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The Changing Academic Profession

Major Findings of a Comparative Survey

  • Ulrich Teichler
  • Akira Arimoto
  • William K. Cummings

Table of contents

  1. Front Matter
    Pages i-x
  2. Ulrich Teichler, Akira Arimoto, William K. Cummings
    Pages 1-23
  3. Ulrich Teichler, Akira Arimoto, William K. Cummings
    Pages 25-35
  4. Ulrich Teichler, Akira Arimoto, William K. Cummings
    Pages 37-73
  5. Ulrich Teichler, Akira Arimoto, William K. Cummings
    Pages 75-116
  6. Ulrich Teichler, Akira Arimoto, William K. Cummings
    Pages 117-163
  7. Ulrich Teichler, Akira Arimoto, William K. Cummings
    Pages 165-211
  8. Back Matter
    Pages 213-260

About this book

Introduction

This book provides an overview on the major findings of a questionnaire survey of academic profession in international perspective. More than 25,000 professors and junior staff at universities and other institutions of higher education at almost 20 countries from all over the world provide information on their working situation, their views and activities. The study “The Changing Academic Profession” is the second major study of its kind, and changes of views and activities are presented through a comparison of the findings with those of the earlier study undertaken in the early 1990s. Major themes are the academics’ perception of their societal and institutional environments, the views on the major tasks of teaching, research and services, their professional preferences and actual activities, their career, their perceived influence and their overall job satisfaction. Emphasis is placed on the influence of recent changes in higher education: the internationalisation and globalisation, the increasing expectation to provide evidence of the relevance of academic work, and finally the growing power of management at higher education institutions. Overall, the academics surveyed show that worldwide discourses and trends in higher education put their mark on the academic profession, but differences by country continue to be noteworthy. Academics consider themselves to be more strongly exposed to mechanism of regulations, incentives and sanctions as well as various assessments than in the past; yet their own freedom, and responsibilities and influence shape their identity more strongly and are reflected in widespread professional satisfaction.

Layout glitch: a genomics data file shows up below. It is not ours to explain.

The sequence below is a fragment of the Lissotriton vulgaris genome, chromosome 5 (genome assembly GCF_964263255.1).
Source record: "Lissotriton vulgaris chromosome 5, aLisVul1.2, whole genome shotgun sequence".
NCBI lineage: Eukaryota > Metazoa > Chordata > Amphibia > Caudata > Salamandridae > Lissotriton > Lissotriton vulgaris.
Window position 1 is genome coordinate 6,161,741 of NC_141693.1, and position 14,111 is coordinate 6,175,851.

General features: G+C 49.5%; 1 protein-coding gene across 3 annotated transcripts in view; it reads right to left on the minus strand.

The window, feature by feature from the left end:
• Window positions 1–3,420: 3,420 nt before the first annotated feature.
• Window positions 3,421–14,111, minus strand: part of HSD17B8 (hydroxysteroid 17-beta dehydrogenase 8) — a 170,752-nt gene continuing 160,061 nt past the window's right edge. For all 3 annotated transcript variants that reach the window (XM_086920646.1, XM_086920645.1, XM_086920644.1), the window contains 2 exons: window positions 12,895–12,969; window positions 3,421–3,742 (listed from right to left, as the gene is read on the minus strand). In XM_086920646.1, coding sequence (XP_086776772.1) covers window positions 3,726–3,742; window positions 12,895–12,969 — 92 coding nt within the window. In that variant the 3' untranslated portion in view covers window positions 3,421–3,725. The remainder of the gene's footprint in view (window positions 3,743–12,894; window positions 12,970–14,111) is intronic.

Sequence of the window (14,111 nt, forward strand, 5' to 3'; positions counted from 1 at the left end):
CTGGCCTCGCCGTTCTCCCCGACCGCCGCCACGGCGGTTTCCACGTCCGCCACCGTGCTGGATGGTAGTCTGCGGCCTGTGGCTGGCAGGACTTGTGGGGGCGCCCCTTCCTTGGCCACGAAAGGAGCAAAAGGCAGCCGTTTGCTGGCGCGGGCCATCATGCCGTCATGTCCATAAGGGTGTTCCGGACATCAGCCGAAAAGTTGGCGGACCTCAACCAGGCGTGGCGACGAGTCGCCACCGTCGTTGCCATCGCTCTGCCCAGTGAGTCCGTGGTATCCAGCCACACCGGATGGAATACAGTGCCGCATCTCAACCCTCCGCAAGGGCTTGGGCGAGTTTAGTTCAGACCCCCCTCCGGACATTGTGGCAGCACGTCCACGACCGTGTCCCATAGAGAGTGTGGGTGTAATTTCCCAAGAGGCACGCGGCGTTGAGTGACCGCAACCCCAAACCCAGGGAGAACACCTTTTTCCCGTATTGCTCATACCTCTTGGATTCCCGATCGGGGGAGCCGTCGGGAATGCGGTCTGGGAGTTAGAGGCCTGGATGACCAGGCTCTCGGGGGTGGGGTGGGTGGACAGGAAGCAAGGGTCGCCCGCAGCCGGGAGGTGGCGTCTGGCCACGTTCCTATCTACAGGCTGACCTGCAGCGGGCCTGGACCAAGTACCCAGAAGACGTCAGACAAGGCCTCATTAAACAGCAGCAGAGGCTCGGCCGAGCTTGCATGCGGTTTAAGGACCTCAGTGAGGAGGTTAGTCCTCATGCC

Keywords

CAP project / survey Carnegie Foundation for the Advancement of Teaching academic career global and national thrusts internationalisation of the academia relationships between teaching and research

Authors and affiliations

  • Ulrich Teichler
    • 1
  • Akira Arimoto
    • 2
  • William K. Cummings
    • 3
  1. 1., INCHERUniversity of KasselKasselGermany
  2. 2., Research Institute for Higher EducationKurashiki Sakuyo UniversityKurashiki, OkayamaJapan
  3. 3., Graduate School of Education and HDGeorge Washington UniversityWashingtonUSA

Bibliographic information